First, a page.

Last week, The Institute for Clinical and Economic Review (ICER) published a highly anticipated update to its Value Assessment Framework. Overall, the changes aim to value a more holistic perspective (e.g., health equity, what is meaningful to a patient, societal value).

We anticipate most stakeholders – manufacturers included – will get behind the spirit of the new framework. However, the controversy will ultimately lie in the methodology and key provisions used to achieve this. The timing of the new framework amid the ongoing implementation of the Inflation Reduction Act’s Medicare Drug Negotiation Program is highly noteworthy as well.

Will ICER’s new framework influence (directly or indirectly) how CMS assesses “fair prices” under the Medicare Drug Negotiation Program? This scenario is not out of the realm of possibility.

With this, let’s look at the main updates to the ICER Value Framework:

Notable Updates:

  • Clinical trial diversity: Pivotal trials of interventions under review will be rated on the relative diversity of participants’ race/ethnicity, sex, and age (older adults).
  • Patient perspective in clinical trial design: Manufacturers will be encouraged to submit a description of the methods used to collect patient experience data and outline how they identified the outcomes most meaningful to patients. 
  • Productivity effects: Patient utility scores and US-based patient time-use data will be assessed to determine productivity effects (return to full work and family activities).
  • New public meeting voting questions: Beyond clinical trials and cost-effectiveness modeling, new voting questions will be added to help capture other value considerations (e.g., unmet need, disease severity, caregiver impact). 
  • Cost-effectiveness scenarios (generic competition or Medicare drug price negotiation): Due to the policy implications of the Inflation Reduction Act, ICER will engage several stakeholders on how best to approach price dynamics within a scenario analysis (i.e., generic competition, Medicare price negotiation provisions). 
  • Potential use of the Generalized Risk-Adjusted Cost-Effectiveness (GRACE) framework: In a GRACE model, treatments for more severe illness have greater value than in standard cost-effectiveness methods. This may appeal to those who believe “QALY,” a metric currently used, is discriminatory.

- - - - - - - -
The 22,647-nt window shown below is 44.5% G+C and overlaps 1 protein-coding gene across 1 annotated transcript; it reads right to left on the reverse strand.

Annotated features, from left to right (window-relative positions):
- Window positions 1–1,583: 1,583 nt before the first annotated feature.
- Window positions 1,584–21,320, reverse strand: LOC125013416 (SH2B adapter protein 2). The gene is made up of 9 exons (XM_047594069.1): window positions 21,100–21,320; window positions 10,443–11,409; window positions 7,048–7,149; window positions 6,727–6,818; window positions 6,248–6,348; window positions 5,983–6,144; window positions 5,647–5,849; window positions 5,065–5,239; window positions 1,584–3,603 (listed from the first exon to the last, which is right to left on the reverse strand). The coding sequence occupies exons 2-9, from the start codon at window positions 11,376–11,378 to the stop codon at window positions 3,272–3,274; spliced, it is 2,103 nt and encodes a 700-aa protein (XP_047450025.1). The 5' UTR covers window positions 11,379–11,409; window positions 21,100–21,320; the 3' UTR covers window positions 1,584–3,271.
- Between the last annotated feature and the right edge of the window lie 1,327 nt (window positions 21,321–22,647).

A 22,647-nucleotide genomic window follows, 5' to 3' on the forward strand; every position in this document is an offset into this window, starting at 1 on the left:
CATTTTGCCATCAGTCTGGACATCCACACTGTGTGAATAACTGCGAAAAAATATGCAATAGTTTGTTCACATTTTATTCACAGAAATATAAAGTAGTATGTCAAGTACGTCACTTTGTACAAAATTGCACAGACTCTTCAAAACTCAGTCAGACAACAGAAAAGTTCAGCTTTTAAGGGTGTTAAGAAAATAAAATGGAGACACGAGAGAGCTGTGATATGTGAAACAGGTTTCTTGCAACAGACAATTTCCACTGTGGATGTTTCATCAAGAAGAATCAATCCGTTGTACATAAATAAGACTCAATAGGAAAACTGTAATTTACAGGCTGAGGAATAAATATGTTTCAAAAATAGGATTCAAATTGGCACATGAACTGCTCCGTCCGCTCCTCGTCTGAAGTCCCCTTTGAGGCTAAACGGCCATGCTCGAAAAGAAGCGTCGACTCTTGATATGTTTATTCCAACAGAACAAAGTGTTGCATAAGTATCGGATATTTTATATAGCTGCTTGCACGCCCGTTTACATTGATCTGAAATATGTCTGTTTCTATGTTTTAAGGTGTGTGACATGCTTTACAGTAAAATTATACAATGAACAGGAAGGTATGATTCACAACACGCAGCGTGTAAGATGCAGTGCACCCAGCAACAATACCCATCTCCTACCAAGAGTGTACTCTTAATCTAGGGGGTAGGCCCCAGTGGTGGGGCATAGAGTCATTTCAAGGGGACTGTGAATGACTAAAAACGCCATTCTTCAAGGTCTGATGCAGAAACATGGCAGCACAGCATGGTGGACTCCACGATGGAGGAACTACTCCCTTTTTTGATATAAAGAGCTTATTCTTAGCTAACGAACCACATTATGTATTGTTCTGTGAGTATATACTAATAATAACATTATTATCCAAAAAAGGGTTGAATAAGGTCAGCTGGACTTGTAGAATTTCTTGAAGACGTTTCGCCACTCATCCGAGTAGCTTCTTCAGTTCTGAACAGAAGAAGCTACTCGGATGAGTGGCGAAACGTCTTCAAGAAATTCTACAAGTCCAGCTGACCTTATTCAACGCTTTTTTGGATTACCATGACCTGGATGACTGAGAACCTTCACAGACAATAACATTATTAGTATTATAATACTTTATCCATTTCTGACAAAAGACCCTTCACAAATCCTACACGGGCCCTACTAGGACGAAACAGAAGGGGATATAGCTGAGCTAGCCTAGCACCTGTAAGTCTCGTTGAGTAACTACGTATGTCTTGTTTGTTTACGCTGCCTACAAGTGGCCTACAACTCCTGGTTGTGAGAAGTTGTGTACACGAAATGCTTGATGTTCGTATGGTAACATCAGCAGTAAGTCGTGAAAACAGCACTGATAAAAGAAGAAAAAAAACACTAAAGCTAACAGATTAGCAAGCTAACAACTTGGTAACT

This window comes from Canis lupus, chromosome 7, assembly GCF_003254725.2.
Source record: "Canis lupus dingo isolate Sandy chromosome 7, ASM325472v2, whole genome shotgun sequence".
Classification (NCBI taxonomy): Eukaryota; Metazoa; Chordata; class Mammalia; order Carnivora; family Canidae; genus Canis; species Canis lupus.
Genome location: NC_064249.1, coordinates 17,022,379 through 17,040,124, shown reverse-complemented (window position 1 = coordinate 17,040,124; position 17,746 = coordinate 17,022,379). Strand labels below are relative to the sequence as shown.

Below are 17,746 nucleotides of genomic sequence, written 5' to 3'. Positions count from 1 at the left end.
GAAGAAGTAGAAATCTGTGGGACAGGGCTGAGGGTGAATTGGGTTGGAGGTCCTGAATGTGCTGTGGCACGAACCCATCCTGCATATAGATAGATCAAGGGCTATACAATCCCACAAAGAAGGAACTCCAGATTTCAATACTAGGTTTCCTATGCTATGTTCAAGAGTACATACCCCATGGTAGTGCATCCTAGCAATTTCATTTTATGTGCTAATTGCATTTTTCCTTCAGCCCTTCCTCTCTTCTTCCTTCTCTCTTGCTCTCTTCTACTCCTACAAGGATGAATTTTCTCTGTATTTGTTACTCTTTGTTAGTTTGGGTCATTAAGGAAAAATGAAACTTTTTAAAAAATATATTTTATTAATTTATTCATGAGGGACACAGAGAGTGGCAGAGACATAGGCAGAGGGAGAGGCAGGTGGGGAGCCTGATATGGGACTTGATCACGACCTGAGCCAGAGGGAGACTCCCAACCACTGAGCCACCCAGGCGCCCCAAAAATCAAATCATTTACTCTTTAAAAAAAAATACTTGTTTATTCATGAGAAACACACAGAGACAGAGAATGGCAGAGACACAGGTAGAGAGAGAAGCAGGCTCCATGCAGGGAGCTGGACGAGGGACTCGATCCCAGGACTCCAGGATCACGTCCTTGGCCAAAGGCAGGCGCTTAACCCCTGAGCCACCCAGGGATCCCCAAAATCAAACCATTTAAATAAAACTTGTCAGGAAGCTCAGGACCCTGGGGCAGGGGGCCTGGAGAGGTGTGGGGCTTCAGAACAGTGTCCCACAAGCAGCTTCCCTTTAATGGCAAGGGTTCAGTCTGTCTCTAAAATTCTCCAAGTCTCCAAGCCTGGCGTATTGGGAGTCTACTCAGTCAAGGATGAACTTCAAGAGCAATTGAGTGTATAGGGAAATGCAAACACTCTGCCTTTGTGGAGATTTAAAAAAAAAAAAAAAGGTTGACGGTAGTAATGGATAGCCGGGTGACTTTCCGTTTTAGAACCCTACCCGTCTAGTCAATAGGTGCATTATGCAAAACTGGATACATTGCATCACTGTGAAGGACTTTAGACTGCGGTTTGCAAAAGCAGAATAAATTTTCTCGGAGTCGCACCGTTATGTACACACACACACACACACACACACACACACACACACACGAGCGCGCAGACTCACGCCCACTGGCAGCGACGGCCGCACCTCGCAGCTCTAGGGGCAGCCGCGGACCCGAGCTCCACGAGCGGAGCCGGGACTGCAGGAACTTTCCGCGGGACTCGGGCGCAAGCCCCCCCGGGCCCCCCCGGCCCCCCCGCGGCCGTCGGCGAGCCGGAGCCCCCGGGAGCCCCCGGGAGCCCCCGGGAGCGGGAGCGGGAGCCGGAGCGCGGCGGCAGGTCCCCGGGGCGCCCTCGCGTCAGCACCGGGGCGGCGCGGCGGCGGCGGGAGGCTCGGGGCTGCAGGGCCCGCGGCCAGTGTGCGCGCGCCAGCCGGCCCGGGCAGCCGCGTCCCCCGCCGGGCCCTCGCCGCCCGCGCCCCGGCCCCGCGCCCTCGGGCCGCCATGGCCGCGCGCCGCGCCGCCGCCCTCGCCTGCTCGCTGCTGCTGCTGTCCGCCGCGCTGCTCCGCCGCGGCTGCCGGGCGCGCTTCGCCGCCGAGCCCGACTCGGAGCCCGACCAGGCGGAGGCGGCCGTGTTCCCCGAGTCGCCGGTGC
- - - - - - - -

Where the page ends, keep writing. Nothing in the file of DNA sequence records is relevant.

What manufacturers can do:

  • Think about value assessment early (well before commercialization). As an example, the time to influence clinical trial diversity is when setting up clinical trial enrollment plans.
  • Engage with external stakeholders (patient advocacy groups, policymakers, employer groups) who can substantiate the value your therapy delivers from a more holistic perspective via:
    • Collaborative evidence generation.
    • Communications that increase awareness of the social disparities, access barriers, disease severity, and caregiver needs that you can address by working together.

Stakeholders began to weigh-in during a public webinar late last week, and manufacturers continue to seek to pick up any additional signals of how the new value assessment framework may impact approved or future therapies. 

About the Author:

Patrick Rigby joined Syneos from the private sector where he specialized in corporate communication, government relations, and public affairs across the healthcare industry. Patrick served as Director of Communications and later as Chief of Staff for the New Jersey Office of Homeland Security and Preparedness under two administrations. He also served as an Advisor to the Chairman of the U.S. Senate Foreign Relations Committee. Prior to government service, Patrick held positions with Bloomberg L.P., the Council on Foreign Relations, U.S. House of Representatives, and in the financial services industry. Patrick brings with him over 15 years of managing large teams and directing complex communications and reputation management programs for businesses and government.